Incorporating elements from both the original stage show and the TV series with a number of amusing new elements added, Pee-Wee's Broadway debut reunites the classic Playhouse gang, for the most part all portrayed by the original actors- Miss Yvonne [Lynne Marie Stewart], Jambi [John Paragon], Mailman Mike [John Moody], and puppet characters Chairry, Conky, Pterri, Randy, Globey, and other puppet scenery without names that end in "ey." Cap'n Carl is thankfully not replaced (as, sadly, no one can ever replace Phil Hartman for whatever reason period), and comedian Phil LaMarr (the voice of Hermes on Futurama, among other roles) does a great job filling Cowboy Curtis's boots in Lawrence Fishburne's stead- clearly, big boots to fill. And you know what they say about people with big boots... Adding to the comedy is a new character simply known as Bear [Drew Powell], who practically steals every scene he's in with his over-the-top pantomiming, frustrating Pee-Wee: "I hate charades! I hate mime! I hate new characters!"

The plot of the show, such as it is, is really more a means to an end of stringing along the various gags and sketches and is taken more or less directly from the original stage show: Pee-Wee is jealous of Pterri's ability to fly, and hopes that someday his wish of flying will come true, while also keeping a friendly ear out for a way to make Miss Yvonne's wish that Cowboy Curtis would like her would also come true...even if it means giving up his own. Far more amusing as far as plots are concerned is the subplot regarding a handyman named Sergio [Jesse Garcia] who is hooking up Pee-Wee's new computer ("new" being a relative term in this case), and the puppet gang's fear that Pee-Wee's new toy will replace them.

But really, what little plot there is takes a backseat to the jokes, of which there are plenty. Set up as a both a parody and a loving tribute in the style of a classic kiddie show of the Bozo-Kangaroo variety, Pee-Wee asks his audience to stand for the Pledge of Allegiance and, of course, scream real loud whenever they hear the secret word- "fun"- before, among other routines, trying to cook onion rings, reading postcards from his pen pals, becoming engrossed in a children's book about the life of a dog, and introducing a classic Penny cartoon from the series (animated by a young Nick Park of Wallace and Gromit fame) and a public-domain educational film about lunchroom manners with comedic sound effects added (though the biggest laugh comes from one of the film's actual visuals). Most of the best humor, however, comes from the childlike Pee-Wee's interactions with the other characters, especially Sergio, with whom Pee-Wee proceeds to mangle Spanish, partake in the now-famous Tequila dance, and attempts to impress with long bit involving a balloon which, along with an overly long scream, is one of the two most drawn-out- and funniest - gags in the show. Add to this a good number of Pee-Wee's signature quips and dirty-jokes-that-really-aren't, horrible-yet-still-amusing puns, some topical jokes about subjects such as abstinence rings and gay marriage, visual delights including a dead-on recreation of the classic Playhouse set and a fun sequence set entirely in the dark in the classic cartoony blinking-eyes style, a funny running gag involving ad jingles and products (including a puppet Shamwow who unexpectedly becomes an ingredient in those onion rings), and a bunch of other surprises I don't want to give away and you've got a recipe for FUN.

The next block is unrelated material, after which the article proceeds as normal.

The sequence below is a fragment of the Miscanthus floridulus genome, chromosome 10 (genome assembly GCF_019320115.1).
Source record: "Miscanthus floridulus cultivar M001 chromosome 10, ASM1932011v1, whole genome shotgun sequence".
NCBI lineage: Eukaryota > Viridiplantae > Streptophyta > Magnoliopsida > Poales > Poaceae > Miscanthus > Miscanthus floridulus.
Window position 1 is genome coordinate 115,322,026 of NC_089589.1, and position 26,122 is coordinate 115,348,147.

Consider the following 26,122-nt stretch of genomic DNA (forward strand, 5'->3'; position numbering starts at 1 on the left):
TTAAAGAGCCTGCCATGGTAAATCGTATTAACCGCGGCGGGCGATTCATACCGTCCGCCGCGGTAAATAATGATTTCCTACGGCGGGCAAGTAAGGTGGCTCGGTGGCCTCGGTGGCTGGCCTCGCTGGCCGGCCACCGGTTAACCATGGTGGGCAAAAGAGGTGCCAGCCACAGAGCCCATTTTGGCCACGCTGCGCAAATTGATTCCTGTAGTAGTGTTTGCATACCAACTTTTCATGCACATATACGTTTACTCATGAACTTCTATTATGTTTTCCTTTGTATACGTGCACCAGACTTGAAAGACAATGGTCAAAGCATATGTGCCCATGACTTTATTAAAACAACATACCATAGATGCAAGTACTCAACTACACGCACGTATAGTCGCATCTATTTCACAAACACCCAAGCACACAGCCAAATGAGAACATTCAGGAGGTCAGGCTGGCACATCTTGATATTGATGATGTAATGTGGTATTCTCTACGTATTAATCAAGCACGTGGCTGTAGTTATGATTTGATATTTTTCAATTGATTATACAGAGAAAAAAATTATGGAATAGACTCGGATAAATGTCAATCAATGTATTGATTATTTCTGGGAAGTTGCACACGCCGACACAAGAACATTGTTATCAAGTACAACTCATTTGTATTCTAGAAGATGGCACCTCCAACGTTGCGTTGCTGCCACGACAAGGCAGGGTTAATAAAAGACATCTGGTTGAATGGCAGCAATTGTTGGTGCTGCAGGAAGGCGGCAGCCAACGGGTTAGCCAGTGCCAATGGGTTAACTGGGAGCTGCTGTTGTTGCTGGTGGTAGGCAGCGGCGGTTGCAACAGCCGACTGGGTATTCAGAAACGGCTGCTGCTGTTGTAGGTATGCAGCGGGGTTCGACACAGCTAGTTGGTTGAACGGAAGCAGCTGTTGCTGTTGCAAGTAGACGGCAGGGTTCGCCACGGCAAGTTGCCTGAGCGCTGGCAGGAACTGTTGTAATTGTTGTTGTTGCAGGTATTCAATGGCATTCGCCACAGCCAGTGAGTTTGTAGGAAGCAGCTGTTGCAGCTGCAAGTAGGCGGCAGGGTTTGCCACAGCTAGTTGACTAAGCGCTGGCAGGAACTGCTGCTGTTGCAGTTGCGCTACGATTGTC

Although the entire cast is superb, I have to give a shout-out to the puppeteer behind Chairry, who has a fun dance sequence with Pee-Wee, Powell, who gets lots of laughs as Bear without ever saying a word (well, maybe a few words), and, of course, Paul Reubens himself, whose not-quite-an-adult-but-not-quite-a-kid-either persona as Pee-Wee has always entertained and still does. Coming back into the role after a long absence, Reubens clearly is ready to leave his unfortunate past behavior behind him and come back to the character that made him famous. He may have aged, but Pee-Wee certainly hasn't- both physically and mentally. And given Pee-Wee's character, that isn't surprising.

Like many great actors who are known for playing a character (for example, Stephen Colbert), it's hard to tell where Paul Reubens ends and Pee-Wee Herman begins when he's performing as the character. After the show, Paul...or Pee-Wee...or is it both? came out and said some hellos to the receptive fans waiting outside the stage door, asking them where they came from to see the show and quickly responding to someone's shout that they loved him in Blow with the classic Pee-Wee "then why don't you marry it?" rejoinder. He explained that while he couldn't sign autographs, he was glad that everyone came out to see his show. It's clear from the way he came out after the show that Paul/Pee-Wee is a nice guy and really loves performing...and the reaction he gets for doing so. As Pee-Wee himself sings at the end of the show, he's the luckiest boy in the world and wants to share his luck with the audience. Truly, for both Paul Reubens and Pee-Wee Herman, that much is true...and both they- and the audience-are loving it. I know I did.

FINAL VERDICT: Highly recommended! A must-see for anyone who loves great comedy, Pee-Wee Herman, or just plain having FUN.